> vi annotation.txt > git status # On branch master # Changes to be committed: # (use &quot;git reset HEAD <file>...&quot; to unstage) # # new file: readme.txt # # Changed but not updated: # (use &quot;git add <file>...&quot; to update […]) # (use &quot;git checkout -- <file>...&quot; to […]) # # modified: annotation.txt #
    • WTF?
      • We have two version of the same file
      • If you commit now the first one will go in
      • to stage the existing version:
        > git add annotation.txt > git status # On branch master # Changes to be committed: # (use &quot;git reset HEAD <file>...&quot; to unstage) # # modified: annotation.txt # new file: readme.txt
    • Committing
      • A commit will put files in the staging into the repo
      • This will invoke your editor, better do this:
        > git commit
        > git commit -m '[GTN-44] scheduler fix' [master 019a938] [GTN-44] scheduler fix 2 files changed, 5 instions(+), 1 dltions(-) create mode 100644 readme.txt
    • Remove existing file (1)
      • The removal is detected
        > rm annotation.txt > git status # On branch master # Changed but not updated: # (use &quot;git add/rm <file>...&quot;) to ...) # (use &quot;git checkout -- <file>...&quot;) to ...) # # deleted: annotation.txt # no changes added to commit (use &quot;git add&quot; and/or &quot;git commit -a&quot;)
    • Remove existing file (2)
      • The removal is staged: if you commit it will be removed from the repo
        > git rm annotation.txt rm 'annotation.txt' > git status # On branch master # Changes to be committed: # (use &quot;git reset HEAD <file>...&quot; to unstage) # # deleted: annotation.txt #
    • From staged to modified
        > git reset HEAD annotation.txt Unstaged changes after reset: M annotation.txt > git status # On branch master # Changed but not updated: # (use &quot;git add/rm <file>...&quot; to upd...) # (use &quot;git checkout -- <file>...&quot; to dis...) # # deleted: annotation.txt # no changes added to commit (use...)
    • Discarding changes
      • File recovered!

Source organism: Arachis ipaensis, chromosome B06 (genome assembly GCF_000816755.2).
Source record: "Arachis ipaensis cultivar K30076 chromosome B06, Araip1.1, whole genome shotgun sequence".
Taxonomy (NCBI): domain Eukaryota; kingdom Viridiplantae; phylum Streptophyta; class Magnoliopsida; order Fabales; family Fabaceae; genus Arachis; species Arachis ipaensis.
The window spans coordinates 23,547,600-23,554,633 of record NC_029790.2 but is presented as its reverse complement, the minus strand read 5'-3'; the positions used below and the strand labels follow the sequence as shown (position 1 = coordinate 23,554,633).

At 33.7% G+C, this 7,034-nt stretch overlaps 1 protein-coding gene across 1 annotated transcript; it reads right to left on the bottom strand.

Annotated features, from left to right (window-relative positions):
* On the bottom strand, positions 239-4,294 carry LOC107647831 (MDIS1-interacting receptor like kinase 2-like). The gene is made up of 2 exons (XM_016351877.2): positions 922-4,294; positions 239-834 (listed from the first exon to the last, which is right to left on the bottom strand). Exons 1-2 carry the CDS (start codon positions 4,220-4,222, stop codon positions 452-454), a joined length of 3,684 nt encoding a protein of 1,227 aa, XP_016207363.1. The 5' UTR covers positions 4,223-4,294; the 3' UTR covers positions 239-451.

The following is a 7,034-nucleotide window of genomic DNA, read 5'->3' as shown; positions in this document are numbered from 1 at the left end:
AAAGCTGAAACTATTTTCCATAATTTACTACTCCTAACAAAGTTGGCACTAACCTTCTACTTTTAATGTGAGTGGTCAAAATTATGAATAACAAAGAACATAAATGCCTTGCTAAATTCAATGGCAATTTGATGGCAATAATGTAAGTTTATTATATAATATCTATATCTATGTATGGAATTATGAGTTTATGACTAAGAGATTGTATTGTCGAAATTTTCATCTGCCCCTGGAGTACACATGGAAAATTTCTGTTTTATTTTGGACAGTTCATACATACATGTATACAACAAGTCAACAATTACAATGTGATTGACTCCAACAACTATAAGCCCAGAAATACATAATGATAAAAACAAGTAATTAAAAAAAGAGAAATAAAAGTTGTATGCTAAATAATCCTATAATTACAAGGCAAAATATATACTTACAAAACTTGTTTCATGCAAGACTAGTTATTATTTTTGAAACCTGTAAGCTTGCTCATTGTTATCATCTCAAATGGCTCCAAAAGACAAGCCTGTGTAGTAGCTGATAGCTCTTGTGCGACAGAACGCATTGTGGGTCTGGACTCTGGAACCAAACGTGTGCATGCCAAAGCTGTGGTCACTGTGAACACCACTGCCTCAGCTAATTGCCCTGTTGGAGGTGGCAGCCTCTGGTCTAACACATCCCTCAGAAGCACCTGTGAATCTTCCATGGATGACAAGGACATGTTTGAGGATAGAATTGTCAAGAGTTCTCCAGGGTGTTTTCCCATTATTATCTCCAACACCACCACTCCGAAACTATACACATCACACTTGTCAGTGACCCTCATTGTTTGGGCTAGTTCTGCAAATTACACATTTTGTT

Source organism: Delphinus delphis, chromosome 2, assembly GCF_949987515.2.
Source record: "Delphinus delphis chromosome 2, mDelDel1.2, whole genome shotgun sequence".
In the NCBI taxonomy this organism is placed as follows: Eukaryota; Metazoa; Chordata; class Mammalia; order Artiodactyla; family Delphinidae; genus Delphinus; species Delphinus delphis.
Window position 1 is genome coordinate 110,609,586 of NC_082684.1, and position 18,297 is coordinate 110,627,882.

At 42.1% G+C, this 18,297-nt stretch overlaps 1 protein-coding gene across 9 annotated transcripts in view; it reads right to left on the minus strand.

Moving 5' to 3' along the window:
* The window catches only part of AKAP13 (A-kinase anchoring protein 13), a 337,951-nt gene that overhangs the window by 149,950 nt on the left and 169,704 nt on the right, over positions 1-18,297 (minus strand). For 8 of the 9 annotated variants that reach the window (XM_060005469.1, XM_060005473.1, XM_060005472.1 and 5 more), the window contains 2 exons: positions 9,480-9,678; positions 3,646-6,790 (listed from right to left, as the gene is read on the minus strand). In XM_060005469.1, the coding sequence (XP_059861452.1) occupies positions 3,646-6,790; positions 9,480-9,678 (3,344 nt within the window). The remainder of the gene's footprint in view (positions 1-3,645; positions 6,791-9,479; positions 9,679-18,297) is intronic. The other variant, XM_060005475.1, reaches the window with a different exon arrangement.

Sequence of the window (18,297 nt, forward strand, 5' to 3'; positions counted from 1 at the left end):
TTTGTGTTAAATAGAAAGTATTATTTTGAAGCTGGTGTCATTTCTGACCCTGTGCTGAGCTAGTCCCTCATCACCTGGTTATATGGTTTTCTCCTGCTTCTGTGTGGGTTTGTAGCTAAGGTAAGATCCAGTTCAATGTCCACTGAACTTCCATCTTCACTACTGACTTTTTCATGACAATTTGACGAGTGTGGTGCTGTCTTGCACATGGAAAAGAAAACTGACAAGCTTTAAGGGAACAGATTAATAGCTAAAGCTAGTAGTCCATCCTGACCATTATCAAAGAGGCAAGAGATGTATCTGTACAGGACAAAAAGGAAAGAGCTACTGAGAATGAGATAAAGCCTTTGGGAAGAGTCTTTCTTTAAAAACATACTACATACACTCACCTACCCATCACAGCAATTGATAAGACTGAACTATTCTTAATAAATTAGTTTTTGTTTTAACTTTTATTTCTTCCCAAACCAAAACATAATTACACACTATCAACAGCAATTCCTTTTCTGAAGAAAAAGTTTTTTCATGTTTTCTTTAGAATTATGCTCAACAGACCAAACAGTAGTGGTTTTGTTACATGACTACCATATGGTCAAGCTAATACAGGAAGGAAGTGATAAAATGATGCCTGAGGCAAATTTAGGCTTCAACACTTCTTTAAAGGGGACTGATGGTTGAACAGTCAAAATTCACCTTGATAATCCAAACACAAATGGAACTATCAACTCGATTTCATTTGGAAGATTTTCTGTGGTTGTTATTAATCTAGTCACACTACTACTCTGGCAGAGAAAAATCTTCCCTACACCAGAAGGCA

• Yes, “checkout” is a bit weird :)
        > git checkout annotation.txt > ls annotation.txt readme.txt > git status # On branch master nothing to commit (working directory clean)
    • Changing a commit
      • Takes staging area and uses to amend the previous commit
        > git commit –amend -m 'oops!' [master 5793792] oops! 2 files changed, 6 insertions(+), 1 deletions(-) create mode 100644 readme.txt
    • Looking into commits
        > git log commit 57937924f8423d79b5cc50d4fea807b271dc0383 Author: Bruno Bossola <bbossola@gmail.com> Date: Tue Nov 2 23:26:39 2010 +0000 oops! commit 8aefe45413517f71ceb64783cfae58e20031af52 Author: Bruno Bossola <bbossola@gmail.com> Date: Tue Nov 2 22:35:00 2010 +0000 annotations fixed [...]
    • Looking into one commit
      • ...this is reeallly useful!
        > git show --pretty=&quot;format:&quot; --name-only d13c1a17cc0599d3ed44cfe98ed3a194df048b15 annotation.txt readme.txt
    • Working with remotes Picture courtesy of useit.com. All rights kindly reserved
    • Working with remotes
      • You can have multiple remote repos
        • usually one, “origin”
        • sometimes one main r/w, other r/o,
        • rarely multiple
      • Collaborating means pushing and pulling data from the remote repos
    • Branching Picture courtesy of campus.houghton.edu. All rights kindly reserved
    • How Git stores data
      • Git has an internal object database
      • It contains
        • blob (files)
        • commit
        • tree
        • …and other stuff :)
    • After a commit... Picture courtesy of progit.org. All rights kindly reserved
    • After three commits... Picture courtesy of progit.org. All rights kindly reserved
    • A branch is a pointer
      • A branch is simply a movable pointer
      Picture courtesy of progit.org. All rights kindly reserved
    • Creating a branch
      • Create a branch:
      Picture courtesy of progit.org. All rights kindly reserved
        > git branch testing
    • Head
        • Git knows what branch you’re currently on with a special pointer called HEAD
      Picture courtesy of progit.org. All rights kindly reserved
    • Switching to a branch Picture courtesy of progit.org. All rights kindly reserved
        • Git moves HEAD pointer to the branch pointer
        > git checkout testing Switched to branch 'testing'
    • Changing a file (on a branch) Picture courtesy of progit.org. All rights kindly reserved
        • Git keeps following with HEAD the branch pointer
        > vi readme.txt > git commit -a -m 'readme file updated'
    • Switch to master Picture courtesy of progit.org. All rights kindly reserved
        • Git moves back HEAD to point to masterpointer